The more important process, however, in eighteenth-century Poland, was the conversion to rent. This operation ought to be considered from two sides: the landlord's and the peasant's. From the landlord's point of view, the decisive argument in favor of the rent reform was that it would be profitable, but this was seldom the case. Even such a progressive author — and friend and protector of peasants — as Stanislaw Staszic (1755–1826) had to admit that Poland could not afford a compulsory rent reform: it had to depend on the enlightened good will and the patriotic intention, and only in particular instances on the interest of the landlord. What circumstances, then, could induce the landlord to eliminate compulsory labor? All or part of it? There were a number of different circumstances: Compulsory labor, at times, was inefficient; or one had too much gratuitous labor to be able to use it; or, on the other hand, it was difficult to get any gratuitous labor at all. Each of these situations could lead to a different kind of rent reform.
Compulsory labor was likely to become inefficient in latifundia which could not be run by their magnate owners; they were either leased by single manorial farms or by tenants belonging to the poorer gentry, or they were administered by estate agents and stewards. In both cases, the go-between function of tenants and administrators deprived the magnate of a good portion of the income wreaked from the peasant serf. At times when corn prices were low (because of Prussian customs) and when there seemed to be a rise in industrial growth, it sometimes appeared profitable to let the peasant sell the corn and to collect rent money directly from the serfs, bypassing the go-between, and being able, thus, to invest part of the income in manufacturing, in banking, and often in politics. This is the main reason why most of the rent reforms were introduced in big latifundia, by magnates, bishops, and also the crown. One should of course also take into account those of the enlightened aristocracy who were in touch with progressive ideas, prone to reforms of any kind, and able to afford the cost of experimentation. But, in fact, these reforms were more advantageous to a magnate than to a gentleman of middle-sized fortune. The owner of a single village could always extort from his peasants enough labor to make a good living for himself.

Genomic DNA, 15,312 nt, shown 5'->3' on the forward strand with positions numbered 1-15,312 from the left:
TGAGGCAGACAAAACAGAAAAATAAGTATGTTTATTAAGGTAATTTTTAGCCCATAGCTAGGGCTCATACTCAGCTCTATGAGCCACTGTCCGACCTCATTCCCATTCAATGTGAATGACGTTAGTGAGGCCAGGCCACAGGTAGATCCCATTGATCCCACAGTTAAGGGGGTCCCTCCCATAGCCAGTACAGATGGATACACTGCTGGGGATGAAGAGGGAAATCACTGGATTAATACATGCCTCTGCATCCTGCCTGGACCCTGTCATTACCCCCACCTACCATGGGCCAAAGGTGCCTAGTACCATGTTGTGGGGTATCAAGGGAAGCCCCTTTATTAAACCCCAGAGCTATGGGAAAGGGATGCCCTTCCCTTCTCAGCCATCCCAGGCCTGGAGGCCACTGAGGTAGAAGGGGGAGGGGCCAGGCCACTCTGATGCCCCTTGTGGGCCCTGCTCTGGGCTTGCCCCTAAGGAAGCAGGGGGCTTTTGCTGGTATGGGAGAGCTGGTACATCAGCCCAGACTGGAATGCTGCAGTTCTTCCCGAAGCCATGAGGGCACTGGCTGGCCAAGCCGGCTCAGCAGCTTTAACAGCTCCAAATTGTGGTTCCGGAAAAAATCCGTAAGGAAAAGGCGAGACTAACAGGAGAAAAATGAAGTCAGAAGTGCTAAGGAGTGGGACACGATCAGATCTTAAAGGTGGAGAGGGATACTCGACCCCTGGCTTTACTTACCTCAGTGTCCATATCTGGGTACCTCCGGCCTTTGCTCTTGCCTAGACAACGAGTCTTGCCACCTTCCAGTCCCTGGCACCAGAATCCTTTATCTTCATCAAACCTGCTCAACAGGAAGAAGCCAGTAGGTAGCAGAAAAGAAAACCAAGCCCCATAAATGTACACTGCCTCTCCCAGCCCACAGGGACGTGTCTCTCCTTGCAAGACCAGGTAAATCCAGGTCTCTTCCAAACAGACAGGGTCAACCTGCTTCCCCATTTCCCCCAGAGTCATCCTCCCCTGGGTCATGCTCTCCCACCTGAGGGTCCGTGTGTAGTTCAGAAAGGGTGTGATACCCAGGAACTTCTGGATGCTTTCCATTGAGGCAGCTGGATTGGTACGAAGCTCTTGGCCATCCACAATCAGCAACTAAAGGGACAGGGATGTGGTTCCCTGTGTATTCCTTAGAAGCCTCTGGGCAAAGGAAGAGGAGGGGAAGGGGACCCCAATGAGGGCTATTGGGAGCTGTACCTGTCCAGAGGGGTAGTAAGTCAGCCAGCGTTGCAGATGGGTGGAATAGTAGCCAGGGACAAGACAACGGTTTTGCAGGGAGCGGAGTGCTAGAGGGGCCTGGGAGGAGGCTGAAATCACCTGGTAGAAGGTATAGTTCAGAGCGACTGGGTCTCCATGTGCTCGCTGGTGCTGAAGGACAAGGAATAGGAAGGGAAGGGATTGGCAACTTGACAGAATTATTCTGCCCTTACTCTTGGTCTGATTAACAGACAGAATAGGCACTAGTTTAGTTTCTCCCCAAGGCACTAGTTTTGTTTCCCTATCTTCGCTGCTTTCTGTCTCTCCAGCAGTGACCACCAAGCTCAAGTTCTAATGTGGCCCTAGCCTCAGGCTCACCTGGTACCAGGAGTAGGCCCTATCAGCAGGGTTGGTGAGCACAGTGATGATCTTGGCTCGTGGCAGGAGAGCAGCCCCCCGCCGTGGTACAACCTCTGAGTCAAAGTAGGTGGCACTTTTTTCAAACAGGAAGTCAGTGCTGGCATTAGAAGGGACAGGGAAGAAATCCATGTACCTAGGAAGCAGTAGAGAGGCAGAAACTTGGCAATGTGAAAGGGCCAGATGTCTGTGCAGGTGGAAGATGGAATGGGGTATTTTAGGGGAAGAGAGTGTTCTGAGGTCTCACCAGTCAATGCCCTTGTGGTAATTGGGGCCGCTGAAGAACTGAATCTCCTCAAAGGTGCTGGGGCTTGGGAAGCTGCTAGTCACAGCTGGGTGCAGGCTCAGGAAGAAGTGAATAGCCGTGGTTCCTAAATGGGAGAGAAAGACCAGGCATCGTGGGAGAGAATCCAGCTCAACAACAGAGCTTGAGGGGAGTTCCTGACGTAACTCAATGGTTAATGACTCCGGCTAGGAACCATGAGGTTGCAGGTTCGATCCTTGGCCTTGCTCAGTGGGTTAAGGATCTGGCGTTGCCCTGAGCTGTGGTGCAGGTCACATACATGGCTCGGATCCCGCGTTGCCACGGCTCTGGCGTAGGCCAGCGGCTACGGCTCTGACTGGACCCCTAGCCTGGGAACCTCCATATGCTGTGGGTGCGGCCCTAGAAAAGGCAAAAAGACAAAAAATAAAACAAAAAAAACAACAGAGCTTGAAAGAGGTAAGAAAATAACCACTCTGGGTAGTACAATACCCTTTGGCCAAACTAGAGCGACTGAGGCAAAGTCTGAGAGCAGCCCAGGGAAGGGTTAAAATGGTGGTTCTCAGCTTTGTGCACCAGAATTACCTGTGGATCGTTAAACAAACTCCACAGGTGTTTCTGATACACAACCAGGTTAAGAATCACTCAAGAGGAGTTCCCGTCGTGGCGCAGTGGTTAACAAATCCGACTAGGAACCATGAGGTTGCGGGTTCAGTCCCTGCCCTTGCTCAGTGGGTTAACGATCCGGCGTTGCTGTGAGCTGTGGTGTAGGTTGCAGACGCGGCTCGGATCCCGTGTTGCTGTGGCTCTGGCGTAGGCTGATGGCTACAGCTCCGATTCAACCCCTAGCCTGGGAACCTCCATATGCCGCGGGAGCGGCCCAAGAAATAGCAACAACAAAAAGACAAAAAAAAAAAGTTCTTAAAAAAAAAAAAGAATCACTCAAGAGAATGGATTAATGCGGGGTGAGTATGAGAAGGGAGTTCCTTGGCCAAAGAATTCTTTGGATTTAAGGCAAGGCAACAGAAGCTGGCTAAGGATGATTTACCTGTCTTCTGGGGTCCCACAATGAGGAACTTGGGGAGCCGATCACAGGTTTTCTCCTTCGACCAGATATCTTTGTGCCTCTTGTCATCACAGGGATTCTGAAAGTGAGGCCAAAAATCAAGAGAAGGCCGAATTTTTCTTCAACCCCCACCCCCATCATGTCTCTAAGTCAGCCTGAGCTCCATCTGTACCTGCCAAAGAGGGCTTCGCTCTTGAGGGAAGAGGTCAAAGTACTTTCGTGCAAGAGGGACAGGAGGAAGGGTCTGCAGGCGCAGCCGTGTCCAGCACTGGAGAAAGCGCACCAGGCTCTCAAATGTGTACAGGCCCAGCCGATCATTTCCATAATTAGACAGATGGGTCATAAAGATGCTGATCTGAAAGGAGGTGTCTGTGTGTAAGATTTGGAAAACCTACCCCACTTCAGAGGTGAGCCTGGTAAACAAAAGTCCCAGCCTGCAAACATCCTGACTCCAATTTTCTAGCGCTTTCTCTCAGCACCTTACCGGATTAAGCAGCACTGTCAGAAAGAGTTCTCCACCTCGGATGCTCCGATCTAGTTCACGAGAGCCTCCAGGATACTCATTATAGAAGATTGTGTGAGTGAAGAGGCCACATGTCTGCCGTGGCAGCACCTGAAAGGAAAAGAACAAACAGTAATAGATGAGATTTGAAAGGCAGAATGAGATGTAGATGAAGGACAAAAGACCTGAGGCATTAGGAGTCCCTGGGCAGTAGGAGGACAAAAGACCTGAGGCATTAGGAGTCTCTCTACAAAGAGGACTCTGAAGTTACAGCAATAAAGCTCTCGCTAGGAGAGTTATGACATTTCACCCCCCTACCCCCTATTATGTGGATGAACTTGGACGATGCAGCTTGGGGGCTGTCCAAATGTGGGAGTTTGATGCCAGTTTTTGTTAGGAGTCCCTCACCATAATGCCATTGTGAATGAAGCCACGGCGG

Some distinct cases should be examined here. In some situations, the landlord was, so to speak, compelled to introduce rent — e.g., for colonists, or new settlers. If a landlord wanted to ameliorate his estate — to bring barren soil under cultivation, to clear backwoods land or drain meadows — he was bound to guarantee the settler the fruit of his labor. The process of colonization was particularly brisk in western and northwestern Poland, on both banks of the Notec River; numerous new settlements arose in the second half of the eighteenth century. The colonists were mostly newcomers from Germany, and they were called Hauländer-clearings (olendrzy). They were granted land exclusively for rent, without compulsory labor. Similarly, on the opposite outskirts of the Commonwealth, in southeast Ukraine, generous steppe lands were brought under cultivation in consequence of the pacification of the Crimean Tartars by Russia. Ukrainian peasants immigrating to the vast Korsun estates of Prince Poniatowski, one of the king's nephews, were granted free use of the soil for the first years; afterward they paid rent. It would have been difficult to compel them to labor, so long as on the Russian side of the frontier similar settlers were under no such compulsion.